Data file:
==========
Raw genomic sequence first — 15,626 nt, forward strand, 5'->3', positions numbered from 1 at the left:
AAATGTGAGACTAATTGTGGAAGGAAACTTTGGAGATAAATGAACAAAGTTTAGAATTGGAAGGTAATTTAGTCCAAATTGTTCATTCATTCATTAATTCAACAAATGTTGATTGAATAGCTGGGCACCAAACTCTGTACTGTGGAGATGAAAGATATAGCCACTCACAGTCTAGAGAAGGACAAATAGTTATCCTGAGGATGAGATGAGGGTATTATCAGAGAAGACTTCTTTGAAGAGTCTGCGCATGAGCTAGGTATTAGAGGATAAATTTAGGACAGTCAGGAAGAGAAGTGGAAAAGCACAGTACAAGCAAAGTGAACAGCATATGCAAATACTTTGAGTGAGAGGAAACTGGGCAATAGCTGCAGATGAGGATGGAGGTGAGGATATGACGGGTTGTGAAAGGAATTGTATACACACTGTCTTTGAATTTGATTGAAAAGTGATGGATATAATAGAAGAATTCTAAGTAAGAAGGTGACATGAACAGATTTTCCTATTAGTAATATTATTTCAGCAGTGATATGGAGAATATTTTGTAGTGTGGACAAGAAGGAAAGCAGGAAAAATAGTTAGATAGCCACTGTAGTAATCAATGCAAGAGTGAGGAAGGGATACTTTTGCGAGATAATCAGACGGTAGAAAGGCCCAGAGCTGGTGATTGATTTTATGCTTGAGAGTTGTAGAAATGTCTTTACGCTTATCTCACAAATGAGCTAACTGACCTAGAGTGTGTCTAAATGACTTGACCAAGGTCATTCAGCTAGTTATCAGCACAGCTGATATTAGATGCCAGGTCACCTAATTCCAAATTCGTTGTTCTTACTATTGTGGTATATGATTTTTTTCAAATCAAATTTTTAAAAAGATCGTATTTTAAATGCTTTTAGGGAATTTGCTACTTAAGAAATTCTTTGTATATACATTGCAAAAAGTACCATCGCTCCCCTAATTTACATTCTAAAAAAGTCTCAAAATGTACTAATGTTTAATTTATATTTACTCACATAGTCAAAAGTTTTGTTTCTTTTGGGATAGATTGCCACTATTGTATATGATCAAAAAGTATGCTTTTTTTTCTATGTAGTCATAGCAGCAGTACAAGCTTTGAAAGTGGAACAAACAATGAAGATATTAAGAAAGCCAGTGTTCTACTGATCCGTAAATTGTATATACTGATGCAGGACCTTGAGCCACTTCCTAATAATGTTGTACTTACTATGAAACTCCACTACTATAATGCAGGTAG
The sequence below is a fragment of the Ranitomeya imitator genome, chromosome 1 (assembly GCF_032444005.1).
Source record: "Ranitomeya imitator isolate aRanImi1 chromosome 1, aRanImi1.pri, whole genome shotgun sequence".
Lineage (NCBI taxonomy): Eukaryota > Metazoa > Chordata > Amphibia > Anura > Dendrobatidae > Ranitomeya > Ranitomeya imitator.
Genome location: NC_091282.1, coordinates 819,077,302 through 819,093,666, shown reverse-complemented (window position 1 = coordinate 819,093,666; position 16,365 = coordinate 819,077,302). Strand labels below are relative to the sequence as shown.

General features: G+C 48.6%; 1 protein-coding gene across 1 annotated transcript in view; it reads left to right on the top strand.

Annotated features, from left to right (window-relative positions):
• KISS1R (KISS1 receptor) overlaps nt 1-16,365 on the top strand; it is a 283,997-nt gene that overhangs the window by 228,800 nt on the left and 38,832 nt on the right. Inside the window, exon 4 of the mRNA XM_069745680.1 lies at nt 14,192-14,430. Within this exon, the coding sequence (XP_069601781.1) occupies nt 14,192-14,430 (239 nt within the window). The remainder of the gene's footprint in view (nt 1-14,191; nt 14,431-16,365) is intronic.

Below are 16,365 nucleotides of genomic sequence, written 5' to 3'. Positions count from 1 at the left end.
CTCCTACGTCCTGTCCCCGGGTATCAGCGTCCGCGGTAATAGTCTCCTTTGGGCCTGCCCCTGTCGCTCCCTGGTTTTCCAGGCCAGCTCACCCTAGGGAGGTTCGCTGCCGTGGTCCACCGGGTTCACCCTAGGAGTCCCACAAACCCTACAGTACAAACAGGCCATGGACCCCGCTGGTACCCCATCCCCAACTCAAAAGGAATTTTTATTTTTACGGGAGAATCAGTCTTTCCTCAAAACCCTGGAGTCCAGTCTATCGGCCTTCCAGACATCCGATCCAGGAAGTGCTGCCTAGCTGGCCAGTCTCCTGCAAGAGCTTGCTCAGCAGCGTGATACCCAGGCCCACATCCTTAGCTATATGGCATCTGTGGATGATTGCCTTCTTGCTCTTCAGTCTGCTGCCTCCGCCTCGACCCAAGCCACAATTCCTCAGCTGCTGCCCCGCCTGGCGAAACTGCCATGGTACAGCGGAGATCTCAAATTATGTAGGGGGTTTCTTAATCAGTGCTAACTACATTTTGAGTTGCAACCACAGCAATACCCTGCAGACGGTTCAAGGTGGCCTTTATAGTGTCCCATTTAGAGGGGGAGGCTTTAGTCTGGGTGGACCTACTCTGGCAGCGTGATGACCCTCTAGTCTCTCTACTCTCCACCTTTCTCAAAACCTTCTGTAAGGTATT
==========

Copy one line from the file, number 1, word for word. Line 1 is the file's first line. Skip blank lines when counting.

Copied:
Raw genomic sequence first — 15,626 nt, forward strand, 5'->3', positions numbered from 1 at the left: